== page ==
Death Valley National Park/Baja/Bike/Ride Story

The following story is about Death Valley; a past and present story for the DV uninitiated. The first part is about the park itself and then my first ride through the park on a bicycle in 1992. The park itself is 156-miles long from north to south, bordered on the east and west by the Amargosa and Panamint Mountains. Death Valley is the lowest point in the USA at 282 feet below sea level. A short 15 miles to the west, Telescope Peak rises to 11,049 feet, and the difference in elevation between these two points is greater than the depth of the Grand Canyon! The ride up to Telescope Peak is as great as the view.

Around 1992, my friend Chuck Williams and I signed up for a rare moonlight ride through Death Valley. Only 100 riders were allowed. Earlier, I recall us installing lights up front. I’m fairly certain bicycle LEDS did not yet exist. My x-wife drove and dropped Chuck and I off around 11:00 p.m. and picked us up the following morning 150 miles away. The desert at night is eerily quiet. Thank goodness for a full moon that cast really long shadows, as we coasted for what seemed for miles and miles. We roughly covered 150 miles before our ride ended. Today I can’t exactly recall our start or end point but, I can guess that the following is fairly accurate.

Once we started our ride we quickly dropped towards the national park itself; a 3,000-foot descent over something like 20 miles leading one into Furnace Creek. Furnace Creek campground is an ideal camping spot if you choose to do something similar today. I recommend you also explore a 30-mile section between Stovepipe Wells and Panamint Springs, in the next valley over. Your reward on the other side is Panamint Springs Resort, which has camping facilities but also rustic lodging accommodations if you prefer a night in an actual bed.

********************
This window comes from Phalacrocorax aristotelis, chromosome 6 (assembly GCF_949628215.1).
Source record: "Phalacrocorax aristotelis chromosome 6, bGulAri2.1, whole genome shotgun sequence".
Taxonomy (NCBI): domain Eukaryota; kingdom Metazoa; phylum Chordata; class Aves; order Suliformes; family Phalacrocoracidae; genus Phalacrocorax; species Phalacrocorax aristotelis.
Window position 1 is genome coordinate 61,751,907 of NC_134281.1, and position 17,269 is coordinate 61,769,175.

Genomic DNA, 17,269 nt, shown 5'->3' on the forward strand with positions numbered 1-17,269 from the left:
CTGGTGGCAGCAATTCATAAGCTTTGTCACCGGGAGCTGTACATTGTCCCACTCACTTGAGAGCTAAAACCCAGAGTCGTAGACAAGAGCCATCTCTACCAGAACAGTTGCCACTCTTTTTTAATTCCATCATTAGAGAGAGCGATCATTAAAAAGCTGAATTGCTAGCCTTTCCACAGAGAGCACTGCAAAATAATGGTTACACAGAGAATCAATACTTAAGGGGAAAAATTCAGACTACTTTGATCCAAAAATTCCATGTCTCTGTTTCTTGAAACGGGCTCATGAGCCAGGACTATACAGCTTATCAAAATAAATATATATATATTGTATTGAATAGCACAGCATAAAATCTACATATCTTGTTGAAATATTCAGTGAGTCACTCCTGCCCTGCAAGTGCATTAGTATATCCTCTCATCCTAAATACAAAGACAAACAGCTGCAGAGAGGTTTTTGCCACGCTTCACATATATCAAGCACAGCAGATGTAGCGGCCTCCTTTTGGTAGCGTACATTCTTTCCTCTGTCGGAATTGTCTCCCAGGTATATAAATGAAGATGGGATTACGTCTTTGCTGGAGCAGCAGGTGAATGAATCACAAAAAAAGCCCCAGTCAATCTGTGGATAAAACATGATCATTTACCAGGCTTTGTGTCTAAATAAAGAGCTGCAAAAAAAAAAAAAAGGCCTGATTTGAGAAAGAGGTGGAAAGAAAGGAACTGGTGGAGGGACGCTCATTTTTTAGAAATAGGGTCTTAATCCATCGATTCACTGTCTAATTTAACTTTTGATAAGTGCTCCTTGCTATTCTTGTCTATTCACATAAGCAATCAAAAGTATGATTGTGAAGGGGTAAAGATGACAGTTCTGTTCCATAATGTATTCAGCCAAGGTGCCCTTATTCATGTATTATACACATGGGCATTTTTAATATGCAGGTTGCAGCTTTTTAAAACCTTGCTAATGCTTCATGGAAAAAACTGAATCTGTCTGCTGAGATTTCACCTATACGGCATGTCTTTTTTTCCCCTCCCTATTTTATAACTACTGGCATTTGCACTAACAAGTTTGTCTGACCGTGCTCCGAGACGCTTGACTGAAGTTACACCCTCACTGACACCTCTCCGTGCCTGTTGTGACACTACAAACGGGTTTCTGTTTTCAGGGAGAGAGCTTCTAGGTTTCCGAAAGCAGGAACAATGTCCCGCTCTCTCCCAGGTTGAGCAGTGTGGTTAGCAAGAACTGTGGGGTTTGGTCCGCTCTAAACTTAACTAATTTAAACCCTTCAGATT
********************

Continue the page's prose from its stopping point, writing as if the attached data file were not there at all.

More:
From Panamint Springs, the next morning go up the winding road past Father Crowley Overlook and toward the park’s western exit through the Coso Range. The last pass to reach is around Saline Valley Road and begins the long descent and joins State Route 136, which loops into Lone Pine. The final night of your trip can also be a campsite in the evening shadow of Mt. Whitney, the highest point in the 48 contiguous states. At this point, you’ve successfully ridden or like me many moons ago, pedaled Death Valley National Park!!

There’s something transformative about the Mojave Desert. The dryness feels good and so does the elevation, the sand, the silt, the wind, the roads; get out and test your limits – it’s either now or never.

Walter Scott (aka Death Valley Scotty) helped make Death Valley famous. Scott, traveled with Buffalo Bill’s Wild West show for more than a decade.

The anatomy of a Bike Bro’s ride to Death Valley: First, someone in the group like Kevin or I decide we want to set up a ride and invite others to join us. For example, the day after Christmas of 2020, the ride group deemed would be a good day to travel south of the border to Baja.

And so, a group thread is developed on WhatsApp so that all in the group could comment as to their desire to also join in on the ride. First there is the usual banter comments from those that value their lives, in my humble opinion, just a little too much. Then a comment or two about safety and narco traffickers that eventually settles down to, ok Ill go!